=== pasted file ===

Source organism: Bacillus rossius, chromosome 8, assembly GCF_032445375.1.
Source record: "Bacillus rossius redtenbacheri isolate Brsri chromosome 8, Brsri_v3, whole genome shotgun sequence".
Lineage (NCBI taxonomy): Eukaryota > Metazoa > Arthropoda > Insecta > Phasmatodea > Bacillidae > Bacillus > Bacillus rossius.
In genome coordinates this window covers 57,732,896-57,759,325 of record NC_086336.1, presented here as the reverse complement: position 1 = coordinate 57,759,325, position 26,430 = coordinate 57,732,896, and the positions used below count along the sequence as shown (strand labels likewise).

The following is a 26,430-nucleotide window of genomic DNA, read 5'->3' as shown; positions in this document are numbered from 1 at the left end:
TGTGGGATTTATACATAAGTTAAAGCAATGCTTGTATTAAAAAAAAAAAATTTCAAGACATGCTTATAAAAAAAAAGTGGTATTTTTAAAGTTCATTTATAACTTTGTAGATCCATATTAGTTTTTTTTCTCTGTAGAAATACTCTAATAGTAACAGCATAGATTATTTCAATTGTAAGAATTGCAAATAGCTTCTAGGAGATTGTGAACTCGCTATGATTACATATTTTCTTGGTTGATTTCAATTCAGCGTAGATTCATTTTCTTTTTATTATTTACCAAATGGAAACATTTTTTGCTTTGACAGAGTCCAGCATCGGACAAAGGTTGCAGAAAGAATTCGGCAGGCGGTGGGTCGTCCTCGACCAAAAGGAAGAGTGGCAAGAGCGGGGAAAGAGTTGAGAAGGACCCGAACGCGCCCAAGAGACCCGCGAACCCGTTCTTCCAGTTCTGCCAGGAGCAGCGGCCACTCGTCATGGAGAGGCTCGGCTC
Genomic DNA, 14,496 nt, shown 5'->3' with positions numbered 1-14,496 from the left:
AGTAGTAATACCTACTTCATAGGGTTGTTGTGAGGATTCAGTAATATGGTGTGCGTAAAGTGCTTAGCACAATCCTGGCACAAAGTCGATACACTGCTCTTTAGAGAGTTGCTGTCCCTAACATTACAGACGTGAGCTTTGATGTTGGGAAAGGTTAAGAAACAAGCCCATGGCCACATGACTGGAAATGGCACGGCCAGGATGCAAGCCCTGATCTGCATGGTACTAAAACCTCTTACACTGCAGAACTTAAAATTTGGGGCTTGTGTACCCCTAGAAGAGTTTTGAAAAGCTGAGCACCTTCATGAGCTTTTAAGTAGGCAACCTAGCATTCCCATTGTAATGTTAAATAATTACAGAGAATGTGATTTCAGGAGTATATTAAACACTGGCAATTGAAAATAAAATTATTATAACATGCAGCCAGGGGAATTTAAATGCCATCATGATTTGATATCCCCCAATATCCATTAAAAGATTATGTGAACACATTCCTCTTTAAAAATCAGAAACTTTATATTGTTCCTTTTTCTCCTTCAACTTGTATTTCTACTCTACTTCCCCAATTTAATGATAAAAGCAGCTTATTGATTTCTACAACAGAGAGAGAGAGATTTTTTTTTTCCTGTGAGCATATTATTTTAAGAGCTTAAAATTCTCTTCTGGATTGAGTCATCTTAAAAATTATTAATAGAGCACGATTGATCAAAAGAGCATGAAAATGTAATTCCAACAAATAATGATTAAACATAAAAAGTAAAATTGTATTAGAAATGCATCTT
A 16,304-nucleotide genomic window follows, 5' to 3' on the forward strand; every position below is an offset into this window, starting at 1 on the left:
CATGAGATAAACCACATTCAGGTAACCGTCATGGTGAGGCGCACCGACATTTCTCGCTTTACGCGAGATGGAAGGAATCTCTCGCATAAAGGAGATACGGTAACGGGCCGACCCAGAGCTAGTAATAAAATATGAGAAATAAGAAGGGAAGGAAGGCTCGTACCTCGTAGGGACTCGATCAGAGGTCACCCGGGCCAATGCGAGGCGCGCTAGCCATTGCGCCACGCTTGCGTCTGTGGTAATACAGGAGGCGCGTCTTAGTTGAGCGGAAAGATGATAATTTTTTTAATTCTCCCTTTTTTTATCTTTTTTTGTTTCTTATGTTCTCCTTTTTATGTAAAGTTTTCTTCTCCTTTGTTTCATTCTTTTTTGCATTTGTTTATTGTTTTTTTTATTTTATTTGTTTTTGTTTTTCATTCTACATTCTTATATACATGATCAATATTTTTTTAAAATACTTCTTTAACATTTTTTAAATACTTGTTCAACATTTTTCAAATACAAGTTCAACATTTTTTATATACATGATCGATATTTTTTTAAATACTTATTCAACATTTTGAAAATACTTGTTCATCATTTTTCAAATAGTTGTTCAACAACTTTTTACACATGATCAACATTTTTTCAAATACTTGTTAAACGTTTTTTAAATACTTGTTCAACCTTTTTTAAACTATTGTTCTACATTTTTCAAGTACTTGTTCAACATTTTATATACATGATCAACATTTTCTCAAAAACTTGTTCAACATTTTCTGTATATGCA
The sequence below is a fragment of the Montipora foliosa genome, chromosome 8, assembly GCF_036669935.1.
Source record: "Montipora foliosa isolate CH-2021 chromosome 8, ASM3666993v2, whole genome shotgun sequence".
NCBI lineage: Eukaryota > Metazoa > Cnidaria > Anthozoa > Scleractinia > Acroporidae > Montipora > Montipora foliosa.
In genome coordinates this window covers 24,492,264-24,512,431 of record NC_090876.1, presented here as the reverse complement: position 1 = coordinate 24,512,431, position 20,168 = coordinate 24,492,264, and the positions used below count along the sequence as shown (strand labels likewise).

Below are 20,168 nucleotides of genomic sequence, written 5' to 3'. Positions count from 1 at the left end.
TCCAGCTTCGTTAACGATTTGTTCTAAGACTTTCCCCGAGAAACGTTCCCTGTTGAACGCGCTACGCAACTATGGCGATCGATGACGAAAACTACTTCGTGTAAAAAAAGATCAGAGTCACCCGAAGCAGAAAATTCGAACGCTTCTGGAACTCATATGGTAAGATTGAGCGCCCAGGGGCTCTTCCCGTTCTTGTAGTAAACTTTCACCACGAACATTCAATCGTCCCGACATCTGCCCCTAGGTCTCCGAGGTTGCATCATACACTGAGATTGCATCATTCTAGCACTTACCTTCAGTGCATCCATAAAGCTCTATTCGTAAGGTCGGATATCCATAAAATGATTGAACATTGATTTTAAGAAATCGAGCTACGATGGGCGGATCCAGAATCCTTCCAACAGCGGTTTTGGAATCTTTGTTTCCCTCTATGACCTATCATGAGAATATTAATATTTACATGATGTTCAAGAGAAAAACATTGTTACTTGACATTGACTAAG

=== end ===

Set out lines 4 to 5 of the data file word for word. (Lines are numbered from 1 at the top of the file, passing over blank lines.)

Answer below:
In genome coordinates this window covers 57,732,896-57,759,325 of record NC_086336.1, presented here as the reverse complement: position 1 = coordinate 57,759,325, position 26,430 = coordinate 57,732,896, and the positions used below count along the sequence as shown (strand labels likewise).

The following is a 26,430-nucleotide window of genomic DNA, read 5'->3' as shown; positions in this document are numbered from 1 at the left end: